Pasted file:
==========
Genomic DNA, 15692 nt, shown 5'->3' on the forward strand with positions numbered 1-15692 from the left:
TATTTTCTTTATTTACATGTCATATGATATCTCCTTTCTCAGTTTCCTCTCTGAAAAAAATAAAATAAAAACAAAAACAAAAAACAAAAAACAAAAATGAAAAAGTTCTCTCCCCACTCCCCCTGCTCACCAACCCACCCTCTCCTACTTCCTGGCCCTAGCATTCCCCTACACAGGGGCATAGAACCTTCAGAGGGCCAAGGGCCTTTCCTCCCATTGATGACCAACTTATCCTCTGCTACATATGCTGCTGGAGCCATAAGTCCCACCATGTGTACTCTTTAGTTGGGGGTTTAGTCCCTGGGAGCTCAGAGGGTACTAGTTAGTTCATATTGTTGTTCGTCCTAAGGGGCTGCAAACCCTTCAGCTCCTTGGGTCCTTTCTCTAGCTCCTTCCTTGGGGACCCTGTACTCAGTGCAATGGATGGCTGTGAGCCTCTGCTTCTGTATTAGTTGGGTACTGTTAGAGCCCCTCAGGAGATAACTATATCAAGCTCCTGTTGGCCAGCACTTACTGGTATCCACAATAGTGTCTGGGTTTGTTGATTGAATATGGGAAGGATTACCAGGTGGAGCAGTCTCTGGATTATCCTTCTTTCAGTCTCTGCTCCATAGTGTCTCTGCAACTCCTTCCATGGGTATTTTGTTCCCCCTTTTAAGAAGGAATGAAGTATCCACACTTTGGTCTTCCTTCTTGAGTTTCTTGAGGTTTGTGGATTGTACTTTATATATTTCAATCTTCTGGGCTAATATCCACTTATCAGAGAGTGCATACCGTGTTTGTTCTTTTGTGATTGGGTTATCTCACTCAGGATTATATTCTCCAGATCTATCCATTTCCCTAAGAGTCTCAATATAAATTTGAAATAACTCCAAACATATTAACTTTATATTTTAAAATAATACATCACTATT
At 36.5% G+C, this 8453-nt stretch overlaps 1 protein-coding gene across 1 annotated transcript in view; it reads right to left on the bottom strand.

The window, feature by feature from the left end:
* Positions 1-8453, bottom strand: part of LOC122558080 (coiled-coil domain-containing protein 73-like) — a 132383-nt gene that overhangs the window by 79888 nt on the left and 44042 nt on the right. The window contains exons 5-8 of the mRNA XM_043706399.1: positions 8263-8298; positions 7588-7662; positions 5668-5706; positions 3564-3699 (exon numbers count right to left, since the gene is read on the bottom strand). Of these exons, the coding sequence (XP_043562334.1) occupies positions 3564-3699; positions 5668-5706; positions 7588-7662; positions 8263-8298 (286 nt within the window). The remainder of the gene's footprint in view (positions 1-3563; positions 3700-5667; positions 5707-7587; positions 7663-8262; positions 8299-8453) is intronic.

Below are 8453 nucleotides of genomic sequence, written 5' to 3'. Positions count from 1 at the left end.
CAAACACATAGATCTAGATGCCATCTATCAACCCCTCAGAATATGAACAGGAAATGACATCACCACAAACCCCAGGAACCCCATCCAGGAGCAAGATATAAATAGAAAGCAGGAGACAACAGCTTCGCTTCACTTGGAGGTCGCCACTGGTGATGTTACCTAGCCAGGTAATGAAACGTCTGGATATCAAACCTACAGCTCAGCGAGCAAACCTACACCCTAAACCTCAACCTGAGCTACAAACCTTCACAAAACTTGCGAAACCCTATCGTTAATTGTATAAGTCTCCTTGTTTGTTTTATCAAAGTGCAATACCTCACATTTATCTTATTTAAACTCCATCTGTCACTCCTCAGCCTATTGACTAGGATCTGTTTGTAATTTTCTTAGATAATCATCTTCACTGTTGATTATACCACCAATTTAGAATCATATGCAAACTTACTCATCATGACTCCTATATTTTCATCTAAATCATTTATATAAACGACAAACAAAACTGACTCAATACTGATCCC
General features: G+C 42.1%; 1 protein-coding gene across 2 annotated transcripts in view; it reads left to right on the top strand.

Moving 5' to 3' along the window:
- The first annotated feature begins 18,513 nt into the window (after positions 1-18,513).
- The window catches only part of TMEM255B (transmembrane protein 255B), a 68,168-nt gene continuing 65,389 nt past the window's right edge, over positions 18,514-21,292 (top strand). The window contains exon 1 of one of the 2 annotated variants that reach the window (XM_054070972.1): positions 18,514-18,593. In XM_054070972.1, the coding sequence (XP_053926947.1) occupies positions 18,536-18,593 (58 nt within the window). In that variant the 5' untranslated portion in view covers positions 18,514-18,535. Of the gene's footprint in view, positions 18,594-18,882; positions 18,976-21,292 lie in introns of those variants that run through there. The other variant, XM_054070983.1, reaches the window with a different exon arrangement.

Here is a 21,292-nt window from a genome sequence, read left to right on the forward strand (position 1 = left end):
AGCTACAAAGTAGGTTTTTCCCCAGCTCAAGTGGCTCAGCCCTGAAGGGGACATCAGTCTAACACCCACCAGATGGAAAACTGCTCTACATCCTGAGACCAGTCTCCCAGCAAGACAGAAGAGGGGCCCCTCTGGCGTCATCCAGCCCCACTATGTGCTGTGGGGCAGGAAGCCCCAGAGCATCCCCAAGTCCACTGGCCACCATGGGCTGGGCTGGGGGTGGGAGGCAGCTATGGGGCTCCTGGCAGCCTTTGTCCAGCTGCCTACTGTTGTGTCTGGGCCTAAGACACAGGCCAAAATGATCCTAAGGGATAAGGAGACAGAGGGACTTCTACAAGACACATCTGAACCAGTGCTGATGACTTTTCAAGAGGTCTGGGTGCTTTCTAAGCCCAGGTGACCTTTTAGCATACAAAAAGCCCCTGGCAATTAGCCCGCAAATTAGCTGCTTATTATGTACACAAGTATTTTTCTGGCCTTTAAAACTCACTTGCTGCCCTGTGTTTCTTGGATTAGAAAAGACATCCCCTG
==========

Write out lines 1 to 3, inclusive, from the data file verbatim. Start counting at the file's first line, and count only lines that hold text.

Genomic DNA, 15692 nt, shown 5'->3' on the forward strand with positions numbered 1-15692 from the left:
TATTTTCTTTATTTACATGTCATATGATATCTCCTTTCTCAGTTTCCTCTCTGAAAAAAATAAAATAAAAACAAAAACAAAAAACAAAAAACAAAAATGAAAAAGTTCTCTCCCCACTCCCCCTGCTCACCAACCCACCCTCTCCTACTTCCTGGCCCTAGCATTCCCCTACACAGGGGCATAGAACCTTCAGAGGGCCAAGGGCCTTTCCTCCCATTGATGACCAACTTATCCTCTGCTACATATGCTGCTGGAGCCATAAGTCCCACCATGTGTACTCTTTAGTTGGGGGTTTAGTCCCTGGGAGCTCAGAGGGTACTAGTTAGTTCATATTGTTGTTCGTCCTAAGGGGCTGCAAACCCTTCAGCTCCTTGGGTCCTTTCTCTAGCTCCTTCCTTGGGGACCCTGTACTCAGTGCAATGGATGGCTGTGAGCCTCTGCTTCTGTATTAGTTGGGTACTGTTAGAGCCCCTCAGGAGATAACTATATCAAGCTCCTGTTGGCCAGCACTTACTGGTATCCACAATAGTGTCTGGGTTTGTTGATTGAATATGGGAAGGATTACCAGGTGGAGCAGTCTCTGGATTATCCTTCTTTCAGTCTCTGCTCCATAGTGTCTCTGCAACTCCTTCCATGGGTATTTTGTTCCCCCTTTTAAGAAGGAATGAAGTATCCACACTTTGGTCTTCCTTCTTGAGTTTCTTGAGGTTTGTGGATTGTACTTTATATATTTCAATCTTCTGGGCTAATATCCACTTATCAGAGAGTGCATACCGTGTTTGTTCTTTTGTGATTGGGTTATCTCACTCAGGATTATATTCTCCAGATCTATCCATTTCCCTAAGAGTCTCAATATAAATTTGAAATAACTCCAAACATATTAACTTTATATTTTAAAATAATACATCACTATT
At 36.5% G+C, this 8453-nt stretch overlaps 1 protein-coding gene across 1 annotated transcript in view; it reads right to left on the bottom strand.